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In a database called Photogrammar, Yale has just released 170,000 searchable photos of the Great Depression. Previously stored away in the government archives, these are the unseen images taken by great photographers such as Dorothea Lange, Walker Evans, and Arthur Rothstein, all of whom were assigned by the Farm Security Administration to document the effects of the declining economy on the population. The database consists of a nation-wide map with clickable counties, each one leading to a gallery of snapshots from the region. Using the information from the Lot Number and Classification Tags systems developed by Paul Vanderbilt in 1942, the collection is searchable by photographer, lot number, and subject heading.

The result of Yale’s efforts is a fully interactive and fascinating glimpse into America from 1935 to 1946. Photogrammar tells the story of the Depression as it has never been seen before; from east to west (and including Hawaii and Alaska), we see rural laborers and townsfolk navigating the daily challenges of economic turmoil; there are signs of the oncoming war, as well. Despite being separated by a vast geography, each image is joined by a similar backdrop of hardship, endurance, and recovery.

Click here to explore Photogrammar for yourself. (Via Gizmodo)

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These Illustrations Were “Painted” With Microbes And Bacterias By Microbiologists

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Microbes as paint and a petri dish as a canvas. These are the conditions in which biologists and artists collaborated together to create organic and innovative pieces of art. Organized by the American Society for Microbiology (ASM), the ‘Agar Art contest’ called all ASM members to demonstrate by a visual expression of their science the beauty of bacterias. The rendering of the contest led to entertaining designs and for some cases, deeper and profound interpretations.

If we look at the end results on the ASM Facebook page, without knowing the origin of the work, we could have guessed it was achieved by drawing and writing with colored sharpies on a gel texture. It’s astonishing and amazingly well done. The winners, microbiologist Mehmet Berkmen and artist Maria Penil won twice.

First with their ‘Cell to Cell’ design, a symmetrical design in orange and fuchsia colors. The captions explain the colors were obtained by isolating ‘yellow Nesterenkonia, orange Deinococcus and Sphingomonas’. Who knew bacteria existed in such superb tones?
The duo also won with ‘Hunger Games’, a 3D skeleton face literally symbolizing life and death. As explained in the description, the main bacteria which forms the textured effect of the eyes, nose and mouth grows in defense to a famine condition within its environment. Death had to be created first to generate life. The examination of the biological world via bacterias not only produced surprising designs, it also created a space for a spiritual introspection. (via Junk Culture).

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Mark Tuschman’s Powerful Photographs Documents The Lives Of Women Living In High-Risk Situations

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Photographer Mark Tuschman’s book, Faces of Courage: Intimate Portraits of Women on the Edge, documents women living in high-risk living situations. He photographs moments that encourage an aura of strength, capturing the true resilience women have. Many of these women face potential life threatening situations on a daily basis, such as arranged child marriages, forced pregnancies, domestic violence, human trafficking, and the denial of education. These are situations that often lead to serious mental and physical health issues — most of which are treatable given access to the correct facilities. Tuschman has been able to work in collaboration with NGOs, foundations, and UN agencies with the hopes to help both educate and empower women. His work documents efforts of grassroots organizations providing basic medical care, recovery surgery from injuries caused by young pregnancies, HIV/AIDS treatment, and shelter ensuring safety. These organizations also offer mentoring and educational programs that help women to learn various skills such as family planning, sexual education, as well as skills to help become business owners and gain financial independence.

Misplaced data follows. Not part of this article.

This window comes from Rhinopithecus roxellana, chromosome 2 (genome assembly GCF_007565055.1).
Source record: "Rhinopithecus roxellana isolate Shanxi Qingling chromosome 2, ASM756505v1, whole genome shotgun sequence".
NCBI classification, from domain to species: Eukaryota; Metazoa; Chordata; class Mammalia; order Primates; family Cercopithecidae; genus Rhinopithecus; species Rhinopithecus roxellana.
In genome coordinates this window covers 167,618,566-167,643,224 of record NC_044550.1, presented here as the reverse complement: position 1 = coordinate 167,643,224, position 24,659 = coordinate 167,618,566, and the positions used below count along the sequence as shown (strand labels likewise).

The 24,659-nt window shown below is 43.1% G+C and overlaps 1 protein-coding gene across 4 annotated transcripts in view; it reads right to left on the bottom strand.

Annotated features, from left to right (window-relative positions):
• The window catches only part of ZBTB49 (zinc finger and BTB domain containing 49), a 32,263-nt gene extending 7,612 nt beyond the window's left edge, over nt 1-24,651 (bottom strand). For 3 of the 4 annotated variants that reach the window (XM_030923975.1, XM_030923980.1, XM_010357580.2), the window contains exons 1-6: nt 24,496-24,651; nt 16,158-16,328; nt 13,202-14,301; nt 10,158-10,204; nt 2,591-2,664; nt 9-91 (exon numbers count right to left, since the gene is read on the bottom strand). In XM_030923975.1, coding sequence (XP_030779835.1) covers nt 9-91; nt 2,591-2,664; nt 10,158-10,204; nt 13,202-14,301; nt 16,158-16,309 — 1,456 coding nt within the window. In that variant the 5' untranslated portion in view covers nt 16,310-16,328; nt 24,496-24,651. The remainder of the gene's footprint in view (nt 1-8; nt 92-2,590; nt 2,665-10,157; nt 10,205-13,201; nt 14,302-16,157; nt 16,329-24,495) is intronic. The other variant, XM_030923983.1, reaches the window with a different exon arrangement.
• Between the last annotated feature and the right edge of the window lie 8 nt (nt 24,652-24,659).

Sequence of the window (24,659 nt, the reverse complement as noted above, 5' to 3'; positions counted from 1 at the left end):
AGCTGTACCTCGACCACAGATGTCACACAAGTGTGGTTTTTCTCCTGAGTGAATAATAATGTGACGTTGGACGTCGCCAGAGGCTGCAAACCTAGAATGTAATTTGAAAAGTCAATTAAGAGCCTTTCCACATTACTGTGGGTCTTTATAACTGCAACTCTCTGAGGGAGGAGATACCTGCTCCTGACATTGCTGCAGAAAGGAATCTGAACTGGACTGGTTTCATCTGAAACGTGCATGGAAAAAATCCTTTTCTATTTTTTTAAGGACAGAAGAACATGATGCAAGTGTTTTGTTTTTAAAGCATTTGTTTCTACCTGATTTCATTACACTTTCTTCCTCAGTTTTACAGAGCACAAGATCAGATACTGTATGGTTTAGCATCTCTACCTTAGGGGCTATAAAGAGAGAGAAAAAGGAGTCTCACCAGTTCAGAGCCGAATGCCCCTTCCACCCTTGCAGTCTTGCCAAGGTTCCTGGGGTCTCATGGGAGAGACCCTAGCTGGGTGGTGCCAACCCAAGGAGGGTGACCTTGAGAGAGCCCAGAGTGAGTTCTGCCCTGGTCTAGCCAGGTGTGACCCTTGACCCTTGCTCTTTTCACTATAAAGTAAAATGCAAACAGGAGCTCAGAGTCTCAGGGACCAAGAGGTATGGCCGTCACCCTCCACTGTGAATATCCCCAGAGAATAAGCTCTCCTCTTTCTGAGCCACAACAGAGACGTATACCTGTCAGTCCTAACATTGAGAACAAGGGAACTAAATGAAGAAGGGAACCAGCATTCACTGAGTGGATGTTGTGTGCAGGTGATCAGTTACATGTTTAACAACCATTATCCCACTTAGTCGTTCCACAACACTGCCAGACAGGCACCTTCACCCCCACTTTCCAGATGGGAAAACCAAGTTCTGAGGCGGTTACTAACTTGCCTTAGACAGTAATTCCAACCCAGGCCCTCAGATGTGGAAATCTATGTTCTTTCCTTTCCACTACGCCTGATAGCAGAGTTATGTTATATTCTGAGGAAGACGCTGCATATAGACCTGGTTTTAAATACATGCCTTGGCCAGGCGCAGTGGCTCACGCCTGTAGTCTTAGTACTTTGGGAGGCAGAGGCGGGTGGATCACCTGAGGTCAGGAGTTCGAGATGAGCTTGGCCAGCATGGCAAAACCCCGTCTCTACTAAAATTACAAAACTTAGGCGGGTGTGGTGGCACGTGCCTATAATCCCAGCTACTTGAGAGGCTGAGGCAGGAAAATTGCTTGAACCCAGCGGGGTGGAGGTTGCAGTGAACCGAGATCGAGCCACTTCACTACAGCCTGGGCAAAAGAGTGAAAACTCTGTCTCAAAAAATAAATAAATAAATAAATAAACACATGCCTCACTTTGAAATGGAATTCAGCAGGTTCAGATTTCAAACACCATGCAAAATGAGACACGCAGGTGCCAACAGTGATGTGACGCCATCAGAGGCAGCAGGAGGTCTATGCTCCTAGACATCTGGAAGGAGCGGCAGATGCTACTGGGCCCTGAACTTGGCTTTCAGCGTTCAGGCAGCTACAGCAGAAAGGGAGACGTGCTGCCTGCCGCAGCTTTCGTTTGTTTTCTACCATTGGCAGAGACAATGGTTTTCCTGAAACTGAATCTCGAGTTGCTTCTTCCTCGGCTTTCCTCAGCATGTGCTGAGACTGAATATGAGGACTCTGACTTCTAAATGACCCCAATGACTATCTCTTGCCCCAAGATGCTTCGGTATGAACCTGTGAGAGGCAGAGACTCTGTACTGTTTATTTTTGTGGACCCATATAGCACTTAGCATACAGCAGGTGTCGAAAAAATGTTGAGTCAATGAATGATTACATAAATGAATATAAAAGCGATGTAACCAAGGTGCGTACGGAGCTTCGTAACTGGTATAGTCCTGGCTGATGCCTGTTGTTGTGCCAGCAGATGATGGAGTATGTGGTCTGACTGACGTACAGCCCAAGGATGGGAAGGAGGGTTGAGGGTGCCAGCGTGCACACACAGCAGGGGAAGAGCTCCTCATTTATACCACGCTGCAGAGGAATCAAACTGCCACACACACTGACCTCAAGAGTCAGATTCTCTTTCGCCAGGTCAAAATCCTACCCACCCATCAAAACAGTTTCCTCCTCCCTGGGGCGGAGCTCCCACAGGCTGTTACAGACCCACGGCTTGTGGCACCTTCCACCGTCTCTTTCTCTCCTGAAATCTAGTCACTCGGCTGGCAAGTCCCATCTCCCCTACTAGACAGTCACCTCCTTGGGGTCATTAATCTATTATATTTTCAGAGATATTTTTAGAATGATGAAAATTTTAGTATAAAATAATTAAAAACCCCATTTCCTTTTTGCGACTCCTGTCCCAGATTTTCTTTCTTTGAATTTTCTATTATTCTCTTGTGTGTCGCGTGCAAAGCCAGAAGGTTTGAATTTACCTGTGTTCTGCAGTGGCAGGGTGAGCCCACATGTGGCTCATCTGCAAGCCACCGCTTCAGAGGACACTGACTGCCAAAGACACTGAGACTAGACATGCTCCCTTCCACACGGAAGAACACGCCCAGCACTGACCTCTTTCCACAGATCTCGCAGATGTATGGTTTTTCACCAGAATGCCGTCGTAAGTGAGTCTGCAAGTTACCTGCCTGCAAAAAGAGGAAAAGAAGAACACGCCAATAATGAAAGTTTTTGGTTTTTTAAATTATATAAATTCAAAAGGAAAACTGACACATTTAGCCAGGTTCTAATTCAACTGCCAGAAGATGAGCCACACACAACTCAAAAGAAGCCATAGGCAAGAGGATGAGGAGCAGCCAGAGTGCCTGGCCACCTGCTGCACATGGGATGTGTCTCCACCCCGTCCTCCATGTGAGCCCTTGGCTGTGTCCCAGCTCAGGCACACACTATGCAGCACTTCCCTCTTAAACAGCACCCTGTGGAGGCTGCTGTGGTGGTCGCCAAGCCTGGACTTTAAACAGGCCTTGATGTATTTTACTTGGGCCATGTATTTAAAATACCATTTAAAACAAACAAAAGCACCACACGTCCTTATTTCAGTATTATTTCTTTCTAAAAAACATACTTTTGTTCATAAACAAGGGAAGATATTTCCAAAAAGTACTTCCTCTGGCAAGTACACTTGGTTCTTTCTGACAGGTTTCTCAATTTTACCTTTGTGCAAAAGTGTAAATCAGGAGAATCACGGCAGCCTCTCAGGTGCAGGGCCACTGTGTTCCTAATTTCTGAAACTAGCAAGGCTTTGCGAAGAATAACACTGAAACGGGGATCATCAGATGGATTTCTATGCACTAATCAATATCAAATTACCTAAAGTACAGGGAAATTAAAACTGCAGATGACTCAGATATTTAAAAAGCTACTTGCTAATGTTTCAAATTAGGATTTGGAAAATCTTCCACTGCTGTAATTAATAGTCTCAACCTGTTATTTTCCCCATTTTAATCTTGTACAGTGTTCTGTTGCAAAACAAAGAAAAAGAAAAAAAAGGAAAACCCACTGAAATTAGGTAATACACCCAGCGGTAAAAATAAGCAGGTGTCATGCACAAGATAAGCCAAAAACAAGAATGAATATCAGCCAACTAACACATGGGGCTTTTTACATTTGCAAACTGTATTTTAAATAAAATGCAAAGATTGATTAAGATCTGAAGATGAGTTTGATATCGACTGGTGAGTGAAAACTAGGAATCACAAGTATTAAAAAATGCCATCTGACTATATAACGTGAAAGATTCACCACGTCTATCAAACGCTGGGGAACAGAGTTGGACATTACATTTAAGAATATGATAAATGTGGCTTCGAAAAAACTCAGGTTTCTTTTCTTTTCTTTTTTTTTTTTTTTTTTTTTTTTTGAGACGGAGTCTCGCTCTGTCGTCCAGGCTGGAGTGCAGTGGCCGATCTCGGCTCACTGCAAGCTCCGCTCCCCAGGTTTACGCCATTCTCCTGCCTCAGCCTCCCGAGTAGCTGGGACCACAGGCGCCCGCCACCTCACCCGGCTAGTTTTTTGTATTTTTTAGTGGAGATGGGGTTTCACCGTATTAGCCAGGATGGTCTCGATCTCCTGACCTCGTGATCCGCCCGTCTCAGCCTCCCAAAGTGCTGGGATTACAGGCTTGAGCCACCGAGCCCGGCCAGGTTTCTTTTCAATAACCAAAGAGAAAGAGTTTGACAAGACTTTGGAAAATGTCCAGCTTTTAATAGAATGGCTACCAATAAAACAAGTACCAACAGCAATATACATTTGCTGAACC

His photographs capture moments from three continents, spanning between seventeen countries including; India, Bangladesh, Vietnam, Laos, Indonesia, Ghana, Nigeria, Ethiopia, Uganda, Kenya, Tanzania, Malawi, Nicaragua, Guatemala, Peru, Ecuador and Trinidad. Mark Tuschman has been an international photographer for over 35 years and has actively been an advocate of global health and human rights for women. His work has received various awards and has been featured during multiple international health conferences. He is hoping to raise additional funds through book sales in order to donate copies to high school libraries with the aim to “inspire a new generation of activists, and to motivate those already working toward equality, to continue empowering women and girls.”

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Samantha Wall’s Abstracted Ink Portraits Explore The Complexity Of Emotion

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Artist Samantha Wall, a Korean born artist now residing in America, creates ink portraits of identity-less faces expressing various psychological states. Her work is loose, slightly abstract, yet delicate in detail. Through her series Let Your Eyes Adjust to the Dark, she aims to address the unifying power of emotion. She states;

Let Your Eyes Adjust to the Dark is a collection of drawings that delve into my obsession with the internal emotional states that separate us as individuals, while simultaneously linking us as a whole. The expression of emotions provides a doorway into private experiences that reveal our commonality, a smile could indicate pleasure and a frown, sorrow. These communicable emotions reach outward from within, making our bodies transparent. I am interested in the emotions that are more difficult to penetrate and are cloaked even from our own awareness. These are the emotions that sculpt our psyches, erect psychological boundaries, and fill our shadows.”

By creating strong images of non-recognizable subjects, Wall not only speaks of emotion, she also addresses complications of identity. Her subjects are of no particular race, referring, perhaps, to her own multi-faceted history. When subtracting a recognizable being from her portraits, she allows the viewer to purely experience a moment of psychological inquiry and not one based on social constructs.

Her drawings are careful works that display the true ability of her medium. By using ink as a means to speak about line and depth rather than tonality, she allows the looseness of her process to create visually complex images that are able to display just the right amount of information.

Unlike the traditional portrait, Wall displays an array of images that leave us searching, internally for feelings, rather than for narrative meaning. (via Hi Fructose)